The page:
Standard RPG video games aren't RPGs.
I absolutely love Skyrim. I've played for thousands of hours across different platforms since it came out over 10 years ago. And thanks to a vibrant mods community, it keeps up with modern AAA titles (even surpassing a lot of them).
Skyrim is king among RPGs I'm sure I'll be playing it for another 10 years, minimum. I've only got one beef with it: there's no roleplaying.
When I sit around the table playing TTRPGs with my friends, we speak as our characters. We make decisions beyond what to swing our swords at next. We really get into our characters' heads. The line between player and character blurs. We live out other lives through character sheets and dice.
That's the feeling I want from a video game, but they fall short. I may be climbing mountains and slaying dragons, but I never utter a word. I just move my hands across the keyboard and mouse (or controller), making choices and enjoying the previously-written story unfolding before me (for the hundredth time, lol).
I don't say any of this to defame the good folks at Bethesda Game Studios, or detract from the incredible work that they've produced. They've come as close to a truly interactive experience as one can without relying on an AI--or another human--to interact with the player. I just want more.
I'm aware of communities like Valheim Roleplay (I'm also a member of that one) that inject roleplay into games where it doesn't exist out of the box. They manage it with a ton of mods and extra human effort. It's really great, though it stands as proof that RPGs are really just ... Gs.
Has anyone played an RPG video game that incorporates roleplaying out of the box?
I get what you mean about video game RPGs not being roleplay in the same way playing a ttrpg collaboratively is with other people, but for instance, my partner roleplays when he plays Skyrim. Playing around a table with friends is more in-depth, but he still has a ton of fun and feels immersed in it. He loves to make up whole backstories around characters and play them based on their alignments, not doing what he would in a situation but what his character would. I wouldn't want to say that people who rp in this way aren't roleplaying; it's just a different kind of roleplay.
Red Dead online is a great game for roleplay; there are a few very cool communities I've come across over the years. GTA online has a big rp community as well, surprisingly. I've also rped on Minecraft and WoW servers, and both were fun.
Those examples I used above were all player-driven, however. I doubt the makers intended (but hopefully were pleasantly surprised) to have the games played that way. Most roleplay is collaborative with others, which makes a big difference. There are solo ttrpgs, but most of us want to play with friends or other people, either around a table or online. That's probably what's driven ttrpgs and roleplay to be so popular again in recent years.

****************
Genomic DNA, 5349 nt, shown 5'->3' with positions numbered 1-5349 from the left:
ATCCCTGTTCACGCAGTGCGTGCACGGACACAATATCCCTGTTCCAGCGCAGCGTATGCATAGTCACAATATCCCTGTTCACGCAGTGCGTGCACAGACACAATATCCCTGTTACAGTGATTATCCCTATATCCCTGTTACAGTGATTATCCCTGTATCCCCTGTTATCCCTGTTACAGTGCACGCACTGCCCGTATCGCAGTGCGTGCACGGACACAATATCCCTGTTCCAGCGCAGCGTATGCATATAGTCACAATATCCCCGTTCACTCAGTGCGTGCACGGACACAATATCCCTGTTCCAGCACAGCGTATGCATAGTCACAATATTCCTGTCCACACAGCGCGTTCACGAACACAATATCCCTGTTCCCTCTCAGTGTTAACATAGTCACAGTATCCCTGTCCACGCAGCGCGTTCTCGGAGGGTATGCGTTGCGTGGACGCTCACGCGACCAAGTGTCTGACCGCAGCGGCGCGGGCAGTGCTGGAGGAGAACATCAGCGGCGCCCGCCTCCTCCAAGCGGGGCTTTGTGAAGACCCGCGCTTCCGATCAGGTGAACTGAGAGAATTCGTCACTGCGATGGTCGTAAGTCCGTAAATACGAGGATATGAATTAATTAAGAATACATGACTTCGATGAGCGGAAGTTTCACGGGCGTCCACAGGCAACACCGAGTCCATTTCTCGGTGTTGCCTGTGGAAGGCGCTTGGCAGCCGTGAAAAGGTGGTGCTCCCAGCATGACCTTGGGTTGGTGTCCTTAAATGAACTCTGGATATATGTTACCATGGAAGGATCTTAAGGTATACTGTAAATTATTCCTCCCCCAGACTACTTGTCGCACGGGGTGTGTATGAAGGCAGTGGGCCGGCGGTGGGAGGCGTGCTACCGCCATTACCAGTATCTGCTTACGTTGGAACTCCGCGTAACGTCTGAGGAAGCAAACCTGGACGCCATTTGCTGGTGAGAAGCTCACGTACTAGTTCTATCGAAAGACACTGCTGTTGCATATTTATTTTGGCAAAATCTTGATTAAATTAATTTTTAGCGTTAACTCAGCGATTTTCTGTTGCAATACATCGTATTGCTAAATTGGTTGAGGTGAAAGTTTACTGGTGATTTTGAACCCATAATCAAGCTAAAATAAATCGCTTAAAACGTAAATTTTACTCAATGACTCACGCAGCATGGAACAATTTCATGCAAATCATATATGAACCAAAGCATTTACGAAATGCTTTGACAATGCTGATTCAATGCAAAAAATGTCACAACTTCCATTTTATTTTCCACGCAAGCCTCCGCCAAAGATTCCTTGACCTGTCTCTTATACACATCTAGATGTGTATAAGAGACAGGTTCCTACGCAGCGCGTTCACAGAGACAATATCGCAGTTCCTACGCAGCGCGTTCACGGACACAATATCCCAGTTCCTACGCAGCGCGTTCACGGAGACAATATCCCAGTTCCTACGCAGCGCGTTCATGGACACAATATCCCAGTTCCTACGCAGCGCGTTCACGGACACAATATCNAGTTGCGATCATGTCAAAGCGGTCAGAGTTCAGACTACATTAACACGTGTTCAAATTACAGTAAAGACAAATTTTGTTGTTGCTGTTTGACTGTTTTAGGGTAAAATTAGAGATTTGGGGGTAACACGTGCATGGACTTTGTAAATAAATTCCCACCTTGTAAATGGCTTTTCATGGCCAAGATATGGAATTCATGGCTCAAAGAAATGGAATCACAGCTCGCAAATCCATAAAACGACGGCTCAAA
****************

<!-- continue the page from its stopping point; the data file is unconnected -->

Seems to me that character customization makes a huge difference. I'm a huuuuge RPG video game fan (Final Fantasy in particular) and you're right, most Final Fantasy games involve no roleplaying at all. Sure, I get to know and love the characters, but never really feel immersed in the way I do with TTRPGs. I do, however, get similar immersion with Final Fantasy XIV, an MMO. My characters have distinct names and personalities. All RPGs have their charms but I totally get what you're both saying
Hard agree! The only RP to be found in video games is player-driven. Everything else is coded into the game what you can and can not do. That's not role-playing, that's glorified Choose-Your-Own-Adventure books. Which is fine, but it's not RP.
That said, I have had some outstandingly awesome role-play experiences in World of Warcraft, ARK, Conan Exiles, and other games. And out of years of such experiences, exactly none of it was "part of the game" but rather emergent gameplay we created ourselves within the framework provided.
@Kendall I particularly love when the flavor of a game naturally results in emergent roleplay with players. It doesn't always happen, or happen for everyone, but when it does it is so good.
I think certain games lend themselves better to it, with motivators of:
- Open play with easy downtime from built-in plots. Downtime makes space for roleplay.
- Character personalization. The ability to make your character feel unique to you helps enable personal investment in that character.
- Community! People open and excited to roleplay find each other and settle into spaces where they can freely roleplay.
great post! games can't do everything for the player. the player has to meet in the middle. When playing Skyrim or fallout you want to see and do everything, but the best playthroughs are when you decide your limitations and rules upfront. FOMO is a real thing tho when you want to experience every scripted scenario. I agree that open world games have more room for roleplay, because you don't have that FOMO you would on curated experience/dialogue/cutscenes, etc.
milsim gamers do this really well.
@SwampCreature Oh yea I am big on character customization lol. The more I can do with appearance, backstory, race, profession, morality, etc the better. I generate characters based off ideas, names I like, or even a couple of people I know lol. I firmly believe that most millennials are big into customization and this is the hill I will die on lol.